Spain’s soccer federation stands by its chief amid uproar over kiss

Spain's soccer federation stands by its chief amid uproar over kiss0

Even as he confronts a barrage of criticism for holding star player Jenni Hermoso’s head and kissing her on the lips during Spain’s Women’s World Cup triumph, Spain’s soccer association stood steadfastly behind its president on Saturday.

The federation said in an early-morning statement that it would pursue legal action to protect Rubiales and that it would demonstrate that Hermoso or those acting on her behalf had lied about what had occurred. What the legal action would entail was not specified in the announcement on the website of the Royal Spanish Football Federation.

In an effort to justify his conduct from last Sunday in Sydney, Rubiales declined on Friday to quit as the head of the RFEF. He described the kiss as “spontaneous, mutual, euphoric, and consensual” in an attempt to explain his behavior.

Hermoso said that she did not agree to the kiss and felt “vulnerable and the victim of an aggression”.

Although it cannot dismiss Rubiales, the Spanish government has backed her and is working to have him suspended via a legal process before a sports tribunal.

The women’s Spain team has also rebelled. All 23 players of the cup-winning team, including Hermoso, as well as 32 other team members, said in a united statement sent via their FUTPRO union on Friday night that they would not participate in international competitions as long as Rubiales is the federation’s president.

Hermoso said, “I want to clarify that, as was seen in the images, at no time did I consent to the kiss he gave me and, of course, in no case did I seek to lift the president,” in response to Rubiales’ claim that the kiss he gave her was consensual.

Early on Saturday morning, the federation issued a statement in which it stated: “The RFEF and the President, given the seriousness of the content of the press release from the Futpro Union, will initiate the corresponding legal actions.”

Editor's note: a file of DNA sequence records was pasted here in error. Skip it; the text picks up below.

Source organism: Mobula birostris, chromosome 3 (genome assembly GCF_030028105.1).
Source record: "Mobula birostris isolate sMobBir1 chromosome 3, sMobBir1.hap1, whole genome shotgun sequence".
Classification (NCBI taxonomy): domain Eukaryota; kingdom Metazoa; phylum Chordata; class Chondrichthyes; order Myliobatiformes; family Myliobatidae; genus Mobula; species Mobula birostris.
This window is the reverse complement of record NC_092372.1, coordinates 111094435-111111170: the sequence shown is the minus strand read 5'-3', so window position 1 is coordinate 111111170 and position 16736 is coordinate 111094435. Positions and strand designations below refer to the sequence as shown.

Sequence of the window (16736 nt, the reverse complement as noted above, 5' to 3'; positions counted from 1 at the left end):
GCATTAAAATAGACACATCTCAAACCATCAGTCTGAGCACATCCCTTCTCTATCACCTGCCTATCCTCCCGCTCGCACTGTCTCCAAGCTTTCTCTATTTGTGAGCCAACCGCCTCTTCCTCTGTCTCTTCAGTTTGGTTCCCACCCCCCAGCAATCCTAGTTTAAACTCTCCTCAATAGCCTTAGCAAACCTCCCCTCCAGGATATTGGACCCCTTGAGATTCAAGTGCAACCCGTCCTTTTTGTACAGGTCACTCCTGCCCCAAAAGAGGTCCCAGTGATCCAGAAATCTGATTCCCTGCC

“Opinions are rebutted with facts and evidence where there is rule of law, and lies are refuted in court.”

According to the statement, “The RFEF and the President will expose every lie that has been spread, either by an agent acting on behalf of the player or, in some cases, by the player herself.”

Four images from the incident last Sunday were sent with the statement to support Rubiales’ claims that Hermoso hoisted him by the hips.

Rubiales’ resignation during the federation’s emergency meeting on Friday was widely anticipated. Instead, he protested that “false feminists” were “trying to kill me” and insisted again that he would not give up.

His Friday speech was deemed “unacceptable” by acting Labor Minister Yolanda Diaz. “The government must act and take urgent measures: impunity for macho actions is over,” she posted on social media. Rubiales can’t hold onto his position.

In recent years, gender problems have gained prominence in Spain. Thousands of women have participated in public protests against sexual assault and violence.

The coalition administration, which is socialist-led, has overseen law changes related to transgender rights, equal pay, abortion, and sex work.

Social media exploded with criticism of Rubiales’ remarks and the audience’s mostly positive response during the federation conference on Friday. “We all stand with you, @jennihermoso and all players of the Spanish team,” the defeated England national team tweeted.

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